‘I’m itching for Norwegian sweaters’

US comedian Margaret Cho is touching down in Oslo as part of her European 'Mother' tour. She tells The Local about Norwegian lovers, sweaters and what the audience should expect from her latest show.

'I'm itching for Norwegian sweaters'
Margaret Cho says she can't wait to perform in Oslo. Photo: Austin Young

Billed as “an untraditional look at motherhood and how we see maternal figures and strong women in queer culture, Cho’s European ‘Mother’ tour will come to Oslo on Sunday December 15th.

This will be Cho’s first trip to Norway, a country which she describes as “very mysterious”.

“I have not been to Norway yet but I am really looking forward to it,” she tells The Local. “I hear Oslo is a very good time and I can’t wait to meet it for myself.”

Not even the cold has discouraged the San Francisco native.

“I am going to buy so many sweaters, I can feel them already. It’s like I am itching for these sweaters. I bet the sweaters are going to be the best in the world.”

Norwegian members of the audience can even expect to hear a few jokes in their mother tongue as she plans on learning some Norwegian in time for the tour. “I need to learn a bit of Norwegian so that I can tell some Norway-themed jokes.”

While Norway is as yet uncharted territory for the comedienne, she admits to having had her fair share of Norwegian lovers.

“I have had a number of Norwegian lovers and remember them fondly – so maybe if I can picture them in one room that would be about the same size as my audience in Oslo,” she muses.

According to the comedienne, ‘Mother’, which toured the US earlier this year, is her edgiest show to date, touching on race issues, drugs, and sexuality.

The Local has one pair of tickets to win to Margaret Cho’s show in Oslo.

The Oslo show is on Sunday December 15th at the Latter Theatre. The show starts at 8pm.

To win, email [email protected] explaining in no more than one sentence the reason(s) why you should win the tickets.

Click here for tour dates and tickets for December

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Norway mum charged for teen’s starving death

A 13-year-old girl who was found dead on New Year’s Eve in a cottage in Beitostølen most likely died from emaciation, according to an autopsy report.

Norway mum charged for teen's starving death
Police investigate the cottage where a 13-year-old girl was found dead. Photo: Håkon Mosvold Larsen / NTB scanpix
The girl’s mother is being charged with gross neglect resulting in death and for failing to help her daughter. According to police, the mother’s negligent care has been going on for quite some time. 
“Public Health cannot come up with a definite cause of death yet, but it is likely that the death is related to emaciation,” police prosecutor Julie Dalsveen from the Innlandet precinct said at a press conference in Gjøvik on Monday afternoon. 
Several media outlets have spoken with family acquaintances who said that the girl struggled with an eating disorder. Central to the police investigation is determining the extent to which the girl's health problems were noticed by public authorities.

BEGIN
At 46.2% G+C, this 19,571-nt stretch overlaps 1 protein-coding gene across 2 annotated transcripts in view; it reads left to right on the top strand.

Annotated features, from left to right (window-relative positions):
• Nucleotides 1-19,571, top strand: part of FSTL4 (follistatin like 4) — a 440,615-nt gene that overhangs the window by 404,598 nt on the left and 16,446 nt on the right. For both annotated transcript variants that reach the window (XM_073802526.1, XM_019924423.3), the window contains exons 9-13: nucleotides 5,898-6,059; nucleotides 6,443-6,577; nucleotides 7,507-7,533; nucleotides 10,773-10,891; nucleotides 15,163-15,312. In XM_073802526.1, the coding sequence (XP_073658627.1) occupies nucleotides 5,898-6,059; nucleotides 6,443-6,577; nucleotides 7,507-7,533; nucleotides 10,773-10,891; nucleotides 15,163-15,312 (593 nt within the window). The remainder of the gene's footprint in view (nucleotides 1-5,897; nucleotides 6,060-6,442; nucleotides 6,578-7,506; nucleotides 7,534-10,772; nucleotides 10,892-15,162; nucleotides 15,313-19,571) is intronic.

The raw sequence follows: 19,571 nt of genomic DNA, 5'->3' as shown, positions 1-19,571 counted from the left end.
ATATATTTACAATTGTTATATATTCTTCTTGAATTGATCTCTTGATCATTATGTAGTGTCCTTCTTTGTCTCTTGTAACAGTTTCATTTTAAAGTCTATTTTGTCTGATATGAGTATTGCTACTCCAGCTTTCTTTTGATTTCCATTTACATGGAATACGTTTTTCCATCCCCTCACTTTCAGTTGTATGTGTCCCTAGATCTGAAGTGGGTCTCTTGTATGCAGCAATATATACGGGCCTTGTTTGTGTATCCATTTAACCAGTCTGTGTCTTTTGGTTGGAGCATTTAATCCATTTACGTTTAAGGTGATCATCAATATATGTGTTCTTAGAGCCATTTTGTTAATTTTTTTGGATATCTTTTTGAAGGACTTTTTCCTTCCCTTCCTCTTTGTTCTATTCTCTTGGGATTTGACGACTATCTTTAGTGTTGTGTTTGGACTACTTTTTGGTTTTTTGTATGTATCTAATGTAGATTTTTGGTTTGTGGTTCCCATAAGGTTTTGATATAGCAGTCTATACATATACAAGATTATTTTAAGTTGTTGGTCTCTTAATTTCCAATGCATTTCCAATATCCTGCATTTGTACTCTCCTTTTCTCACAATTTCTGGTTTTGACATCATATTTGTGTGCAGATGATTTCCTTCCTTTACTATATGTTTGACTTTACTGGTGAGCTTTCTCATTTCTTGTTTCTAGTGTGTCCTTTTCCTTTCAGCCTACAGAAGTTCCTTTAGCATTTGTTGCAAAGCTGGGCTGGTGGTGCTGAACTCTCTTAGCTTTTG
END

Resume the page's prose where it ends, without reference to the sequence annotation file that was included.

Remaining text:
“The essential thing for police now is to clarify why the girl died and whether anything could have been done differently in order to avoid the death,” Dalsveen said. 
The girl and her mother were originally from Bærum but moved into the family cottage at Beitostolen in the autumn. A new address was reported to the National Register on November 4th, but just twelve days later the girl’s mother submitted a new change of address – this time to Oslo. 
Mother arrested
After the teenager was found dead on New Year’s Eve, the mother was taken in by the national health service. On Monday, she was released from hospital and then arrested and put in police custody in Oslo. 
Police believe that the mother’s neglect of the child had been going on for quite some time before the 13-year-old’s death. 
The mother’s lawyer, Håvard Fremstad, told broadcaster NRK that he was surprised that his client was released from hospital. 
“I had a conversation with her earlier today. To me, she seemed ill. She was not able to talk to me about the case,” Fremstad said. 
He said that he was unable to discuss the daughter’s death because the mother seemed too ill to communicate. 
The Chief County Medical Officer in Oppland is attempting to find out what happened to the 13-year-old, VG reported. 
“We became familiar with the matter through the media and we are going to file an inspection order to gain insight into the case. Our first step is to contact the municipality,” medical officer Erlend Assland said, adding that there was no record of the case before the girl’s death. 
Child Protection Service involved
Councilman Øyvind Langseth from Øystre Slidre Municipality confirmed that the circumstances surrounding the case led the municipality to send a worried message to Child Protection Service (Barnevernet – CPS) in November after the mother reported the move to Oslo. 
Police were asked to assist in finding out if anyone lived in the cottage. An officer drove to the location but could not see from the road if anyone was there and turned his vehicle around and reported back to CPS. 
Dalsveen said that there was no information at that time to indicate that the police should take action, but she added that this is one of the things that will be clarified by the ensuing investigation.